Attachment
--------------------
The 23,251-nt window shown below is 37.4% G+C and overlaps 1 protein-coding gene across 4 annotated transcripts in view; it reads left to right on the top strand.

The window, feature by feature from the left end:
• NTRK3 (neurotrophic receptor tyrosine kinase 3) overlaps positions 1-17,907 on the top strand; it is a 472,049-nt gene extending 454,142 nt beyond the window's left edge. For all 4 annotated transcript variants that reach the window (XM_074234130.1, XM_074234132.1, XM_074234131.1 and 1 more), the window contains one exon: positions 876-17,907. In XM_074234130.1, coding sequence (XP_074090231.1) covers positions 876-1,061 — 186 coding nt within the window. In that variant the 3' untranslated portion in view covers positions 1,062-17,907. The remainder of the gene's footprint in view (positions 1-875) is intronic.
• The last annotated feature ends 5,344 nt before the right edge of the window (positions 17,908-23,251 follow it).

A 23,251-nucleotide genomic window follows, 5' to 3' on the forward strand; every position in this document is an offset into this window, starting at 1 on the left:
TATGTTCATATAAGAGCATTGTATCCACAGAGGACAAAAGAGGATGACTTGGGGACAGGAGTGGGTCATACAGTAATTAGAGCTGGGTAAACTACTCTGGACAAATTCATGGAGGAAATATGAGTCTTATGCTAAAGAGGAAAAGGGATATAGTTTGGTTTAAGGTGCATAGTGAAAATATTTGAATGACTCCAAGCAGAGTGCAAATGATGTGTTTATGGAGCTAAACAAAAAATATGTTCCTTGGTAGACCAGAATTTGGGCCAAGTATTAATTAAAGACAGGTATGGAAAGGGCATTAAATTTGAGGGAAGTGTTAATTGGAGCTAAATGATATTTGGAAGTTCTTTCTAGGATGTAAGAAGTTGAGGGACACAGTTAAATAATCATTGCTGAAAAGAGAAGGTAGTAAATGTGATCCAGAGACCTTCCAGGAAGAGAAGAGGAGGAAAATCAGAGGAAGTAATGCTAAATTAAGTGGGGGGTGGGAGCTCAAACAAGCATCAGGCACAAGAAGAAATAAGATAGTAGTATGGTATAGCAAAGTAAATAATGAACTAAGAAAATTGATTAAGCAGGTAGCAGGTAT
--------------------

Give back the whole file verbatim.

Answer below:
The 23,251-nt window shown below is 37.4% G+C and overlaps 1 protein-coding gene across 4 annotated transcripts in view; it reads left to right on the top strand.

The window, feature by feature from the left end:
• NTRK3 (neurotrophic receptor tyrosine kinase 3) overlaps positions 1-17,907 on the top strand; it is a 472,049-nt gene extending 454,142 nt beyond the window's left edge. For all 4 annotated transcript variants that reach the window (XM_074234130.1, XM_074234132.1, XM_074234131.1 and 1 more), the window contains one exon: positions 876-17,907. In XM_074234130.1, coding sequence (XP_074090231.1) covers positions 876-1,061 — 186 coding nt within the window. In that variant the 3' untranslated portion in view covers positions 1,062-17,907. The remainder of the gene's footprint in view (positions 1-875) is intronic.
• The last annotated feature ends 5,344 nt before the right edge of the window (positions 17,908-23,251 follow it).

A 23,251-nucleotide genomic window follows, 5' to 3' on the forward strand; every position in this document is an offset into this window, starting at 1 on the left:
TATGTTCATATAAGAGCATTGTATCCACAGAGGACAAAAGAGGATGACTTGGGGACAGGAGTGGGTCATACAGTAATTAGAGCTGGGTAAACTACTCTGGACAAATTCATGGAGGAAATATGAGTCTTATGCTAAAGAGGAAAAGGGATATAGTTTGGTTTAAGGTGCATAGTGAAAATATTTGAATGACTCCAAGCAGAGTGCAAATGATGTGTTTATGGAGCTAAACAAAAAATATGTTCCTTGGTAGACCAGAATTTGGGCCAAGTATTAATTAAAGACAGGTATGGAAAGGGCATTAAATTTGAGGGAAGTGTTAATTGGAGCTAAATGATATTTGGAAGTTCTTTCTAGGATGTAAGAAGTTGAGGGACACAGTTAAATAATCATTGCTGAAAAGAGAAGGTAGTAAATGTGATCCAGAGACCTTCCAGGAAGAGAAGAGGAGGAAAATCAGAGGAAGTAATGCTAAATTAAGTGGGGGGTGGGAGCTCAAACAAGCATCAGGCACAAGAAGAAATAAGATAGTAGTATGGTATAGCAAAGTAAATAATGAACTAAGAAAATTGATTAAGCAGGTAGCAGGTAT